NASA joins several of SpaceX’s commercial customers — SES, Space Systems/Loral, Iridium and Israel’s Spacecom Ltd. — in agreeing to fly their payloads on a reused booster.
Liftoff of SpaceX’s 13th resupply flight to the space station is scheduled for 1:20 p.m. EST (1820 GMT) on Dec. 8 from pad 40 at Cape Canaveral Air Force Station, Florida.
The launch will mark the first liftoff from pad 40 since August 2016. A Falcon 9 rocket exploded on the pad on Sept. 1, 2016, during a pre-launch fueling test, knocking the facility offline. When the Falcon 9 returned to service early this year, SpaceX based all its East Coast launches from nearby pad 39A, an Apollo- and shuttle-era launch complex at NASA’s Kennedy Space Center.
quote:SpaceX has rolled out a reused Falcon 9 booster for a hold-down engine firing Wednesday at pad 40 at Cape Canaveral Air Force Station, making the first use of the launch complex since a rocket exploded there in September 2016.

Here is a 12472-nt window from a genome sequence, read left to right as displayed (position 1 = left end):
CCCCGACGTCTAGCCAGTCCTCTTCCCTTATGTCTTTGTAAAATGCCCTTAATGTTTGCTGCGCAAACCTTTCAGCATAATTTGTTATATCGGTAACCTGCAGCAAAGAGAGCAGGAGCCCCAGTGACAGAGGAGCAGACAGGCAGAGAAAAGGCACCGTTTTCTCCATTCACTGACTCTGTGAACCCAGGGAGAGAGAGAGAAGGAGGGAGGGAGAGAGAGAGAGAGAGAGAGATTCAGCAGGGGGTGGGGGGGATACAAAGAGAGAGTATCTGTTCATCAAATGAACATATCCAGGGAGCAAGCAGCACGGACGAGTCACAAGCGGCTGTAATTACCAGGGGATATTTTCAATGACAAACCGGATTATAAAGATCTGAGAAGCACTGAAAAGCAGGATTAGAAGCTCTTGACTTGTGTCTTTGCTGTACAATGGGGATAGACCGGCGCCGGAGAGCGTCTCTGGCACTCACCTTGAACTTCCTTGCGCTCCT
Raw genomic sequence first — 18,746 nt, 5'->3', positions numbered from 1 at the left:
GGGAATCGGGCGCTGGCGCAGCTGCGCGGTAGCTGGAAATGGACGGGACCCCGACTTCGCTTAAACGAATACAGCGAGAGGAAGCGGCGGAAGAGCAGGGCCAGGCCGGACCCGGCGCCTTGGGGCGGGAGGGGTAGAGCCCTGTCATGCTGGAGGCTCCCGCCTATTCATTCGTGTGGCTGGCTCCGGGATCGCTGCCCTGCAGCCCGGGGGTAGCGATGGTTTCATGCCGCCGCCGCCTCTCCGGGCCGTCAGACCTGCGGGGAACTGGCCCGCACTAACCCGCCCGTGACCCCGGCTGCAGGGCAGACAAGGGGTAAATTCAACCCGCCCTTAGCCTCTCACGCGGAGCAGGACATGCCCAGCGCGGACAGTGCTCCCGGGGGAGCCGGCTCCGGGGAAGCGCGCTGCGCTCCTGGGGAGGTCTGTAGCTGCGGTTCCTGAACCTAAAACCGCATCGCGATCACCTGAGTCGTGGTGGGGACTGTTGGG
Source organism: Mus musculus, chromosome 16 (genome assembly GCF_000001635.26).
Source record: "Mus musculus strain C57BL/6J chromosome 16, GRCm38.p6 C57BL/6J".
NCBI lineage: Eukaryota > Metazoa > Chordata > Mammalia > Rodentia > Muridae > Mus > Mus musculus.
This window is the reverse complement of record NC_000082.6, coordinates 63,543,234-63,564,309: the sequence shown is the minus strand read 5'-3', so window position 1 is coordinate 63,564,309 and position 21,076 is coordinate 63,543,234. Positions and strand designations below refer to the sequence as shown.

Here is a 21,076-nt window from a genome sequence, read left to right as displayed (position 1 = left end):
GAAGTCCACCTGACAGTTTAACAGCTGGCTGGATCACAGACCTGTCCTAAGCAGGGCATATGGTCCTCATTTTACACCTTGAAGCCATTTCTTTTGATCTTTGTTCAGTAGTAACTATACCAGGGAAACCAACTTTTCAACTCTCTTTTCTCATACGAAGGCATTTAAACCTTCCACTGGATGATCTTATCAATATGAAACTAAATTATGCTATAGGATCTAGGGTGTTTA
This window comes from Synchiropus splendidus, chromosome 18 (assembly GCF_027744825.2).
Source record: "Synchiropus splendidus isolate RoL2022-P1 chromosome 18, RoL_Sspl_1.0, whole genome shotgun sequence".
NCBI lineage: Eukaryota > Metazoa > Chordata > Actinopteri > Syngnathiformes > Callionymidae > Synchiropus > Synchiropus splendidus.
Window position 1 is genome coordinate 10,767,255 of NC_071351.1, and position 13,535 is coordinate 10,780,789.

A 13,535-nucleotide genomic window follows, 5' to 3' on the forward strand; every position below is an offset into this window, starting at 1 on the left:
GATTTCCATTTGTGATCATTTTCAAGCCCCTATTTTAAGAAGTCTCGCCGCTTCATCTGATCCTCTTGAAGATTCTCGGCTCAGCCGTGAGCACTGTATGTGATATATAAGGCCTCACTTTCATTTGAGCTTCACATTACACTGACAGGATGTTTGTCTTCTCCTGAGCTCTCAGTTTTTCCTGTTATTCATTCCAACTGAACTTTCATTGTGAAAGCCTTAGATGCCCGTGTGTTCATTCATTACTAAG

The static fire test is a customary step in all SpaceX launch campaigns, providing a readiness check of the Falcon 9 rocket and ground systems and an exercise of the launch team. Wednesday's firing, expected to last several seconds, will be particularly important to ensure pad 40's re-built fueling system and strongback transporter are ready for launch day.
The Falcon 9 was raised vertical at pad 40 on Tuesday evening.
The upcoming cargo launch is the 13th resupply mission mounted by SpaceX under contract to NASA, and the first in which the space agency has agreed to fly its equipment on a previously-used Falcon 9 first stage. The booster assigned to next week's mission first flew June 3 on another space station resupply launch.
https://spaceflightnow.com/launch-schedule/quote:Dec. 12 Falcon 9 • SpaceX CRS 13